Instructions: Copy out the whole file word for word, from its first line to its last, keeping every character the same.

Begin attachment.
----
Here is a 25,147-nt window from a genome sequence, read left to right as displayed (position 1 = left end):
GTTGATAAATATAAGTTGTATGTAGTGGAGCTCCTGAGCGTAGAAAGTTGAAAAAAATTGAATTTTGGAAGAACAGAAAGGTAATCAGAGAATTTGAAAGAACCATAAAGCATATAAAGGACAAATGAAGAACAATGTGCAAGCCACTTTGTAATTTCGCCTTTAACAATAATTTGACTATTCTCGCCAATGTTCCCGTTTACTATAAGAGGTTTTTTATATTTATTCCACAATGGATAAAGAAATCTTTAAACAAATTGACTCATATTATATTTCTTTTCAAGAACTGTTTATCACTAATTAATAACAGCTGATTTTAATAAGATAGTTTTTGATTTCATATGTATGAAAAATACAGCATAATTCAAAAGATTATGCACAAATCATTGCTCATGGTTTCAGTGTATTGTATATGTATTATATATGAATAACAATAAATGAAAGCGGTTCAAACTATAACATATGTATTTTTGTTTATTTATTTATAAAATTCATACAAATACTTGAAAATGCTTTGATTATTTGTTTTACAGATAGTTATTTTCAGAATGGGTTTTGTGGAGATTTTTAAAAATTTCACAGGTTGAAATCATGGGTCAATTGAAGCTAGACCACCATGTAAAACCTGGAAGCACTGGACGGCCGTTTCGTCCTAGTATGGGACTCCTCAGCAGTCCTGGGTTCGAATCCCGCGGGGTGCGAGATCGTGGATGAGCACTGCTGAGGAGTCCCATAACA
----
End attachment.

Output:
Here is a 25,147-nt window from a genome sequence, read left to right as displayed (position 1 = left end):
GTTGATAAATATAAGTTGTATGTAGTGGAGCTCCTGAGCGTAGAAAGTTGAAAAAAATTGAATTTTGGAAGAACAGAAAGGTAATCAGAGAATTTGAAAGAACCATAAAGCATATAAAGGACAAATGAAGAACAATGTGCAAGCCACTTTGTAATTTCGCCTTTAACAATAATTTGACTATTCTCGCCAATGTTCCCGTTTACTATAAGAGGTTTTTTATATTTATTCCACAATGGATAAAGAAATCTTTAAACAAATTGACTCATATTATATTTCTTTTCAAGAACTGTTTATCACTAATTAATAACAGCTGATTTTAATAAGATAGTTTTTGATTTCATATGTATGAAAAATACAGCATAATTCAAAAGATTATGCACAAATCATTGCTCATGGTTTCAGTGTATTGTATATGTATTATATATGAATAACAATAAATGAAAGCGGTTCAAACTATAACATATGTATTTTTGTTTATTTATTTATAAAATTCATACAAATACTTGAAAATGCTTTGATTATTTGTTTTACAGATAGTTATTTTCAGAATGGGTTTTGTGGAGATTTTTAAAAATTTCACAGGTTGAAATCATGGGTCAATTGAAGCTAGACCACCATGTAAAACCTGGAAGCACTGGACGGCCGTTTCGTCCTAGTATGGGACTCCTCAGCAGTCCTGGGTTCGAATCCCGCGGGGTGCGAGATCGTGGATGAGCACTGCTGAGGAGTCCCATAACA